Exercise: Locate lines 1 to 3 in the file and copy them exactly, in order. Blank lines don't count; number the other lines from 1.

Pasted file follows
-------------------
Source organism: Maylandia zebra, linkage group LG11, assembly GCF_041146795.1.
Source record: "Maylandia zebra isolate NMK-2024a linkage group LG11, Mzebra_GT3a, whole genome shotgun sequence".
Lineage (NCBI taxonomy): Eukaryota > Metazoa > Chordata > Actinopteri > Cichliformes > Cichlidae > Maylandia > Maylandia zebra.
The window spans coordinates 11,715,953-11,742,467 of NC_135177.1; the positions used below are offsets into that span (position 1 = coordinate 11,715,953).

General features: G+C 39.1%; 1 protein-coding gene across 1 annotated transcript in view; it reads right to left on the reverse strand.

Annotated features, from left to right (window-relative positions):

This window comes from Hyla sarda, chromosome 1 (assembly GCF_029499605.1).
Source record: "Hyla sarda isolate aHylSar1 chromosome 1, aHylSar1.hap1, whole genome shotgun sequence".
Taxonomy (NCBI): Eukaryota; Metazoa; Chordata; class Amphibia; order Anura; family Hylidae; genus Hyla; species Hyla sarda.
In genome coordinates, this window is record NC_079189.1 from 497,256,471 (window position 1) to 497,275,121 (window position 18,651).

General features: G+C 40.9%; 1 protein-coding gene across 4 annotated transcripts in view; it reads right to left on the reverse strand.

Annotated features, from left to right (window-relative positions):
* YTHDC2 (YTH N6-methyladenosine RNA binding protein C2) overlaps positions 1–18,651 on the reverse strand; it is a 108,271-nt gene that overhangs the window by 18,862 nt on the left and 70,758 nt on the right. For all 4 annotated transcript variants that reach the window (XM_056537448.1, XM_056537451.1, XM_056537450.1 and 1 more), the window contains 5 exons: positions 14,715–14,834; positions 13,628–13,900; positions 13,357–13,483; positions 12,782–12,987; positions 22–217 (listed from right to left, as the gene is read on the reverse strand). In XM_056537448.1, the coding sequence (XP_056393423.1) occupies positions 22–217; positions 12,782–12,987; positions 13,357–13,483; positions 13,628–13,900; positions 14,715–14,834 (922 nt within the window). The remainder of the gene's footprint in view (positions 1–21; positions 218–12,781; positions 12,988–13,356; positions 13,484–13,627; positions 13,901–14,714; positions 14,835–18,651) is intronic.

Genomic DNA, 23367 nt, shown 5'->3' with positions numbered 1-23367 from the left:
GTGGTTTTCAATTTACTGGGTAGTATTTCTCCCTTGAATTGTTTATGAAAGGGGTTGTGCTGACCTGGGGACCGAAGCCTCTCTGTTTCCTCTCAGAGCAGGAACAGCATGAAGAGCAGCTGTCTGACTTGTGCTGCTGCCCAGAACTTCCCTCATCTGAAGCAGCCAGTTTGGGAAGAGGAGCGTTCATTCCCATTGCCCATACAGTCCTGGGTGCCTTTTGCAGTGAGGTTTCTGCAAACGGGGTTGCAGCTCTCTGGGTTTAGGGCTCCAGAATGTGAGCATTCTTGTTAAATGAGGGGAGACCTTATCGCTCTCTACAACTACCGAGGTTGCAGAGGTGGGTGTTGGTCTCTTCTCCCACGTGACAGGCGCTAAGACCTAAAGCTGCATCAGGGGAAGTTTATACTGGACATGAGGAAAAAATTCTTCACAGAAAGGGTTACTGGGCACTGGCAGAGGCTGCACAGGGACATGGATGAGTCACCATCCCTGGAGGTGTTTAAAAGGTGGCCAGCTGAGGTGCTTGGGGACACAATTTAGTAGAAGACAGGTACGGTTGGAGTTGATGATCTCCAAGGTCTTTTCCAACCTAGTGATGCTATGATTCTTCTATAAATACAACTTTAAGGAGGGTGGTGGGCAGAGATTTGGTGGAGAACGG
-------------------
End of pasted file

Source organism: Maylandia zebra, linkage group LG11, assembly GCF_041146795.1.
Source record: "Maylandia zebra isolate NMK-2024a linkage group LG11, Mzebra_GT3a, whole genome shotgun sequence".
Lineage (NCBI taxonomy): Eukaryota > Metazoa > Chordata > Actinopteri > Cichliformes > Cichlidae > Maylandia > Maylandia zebra.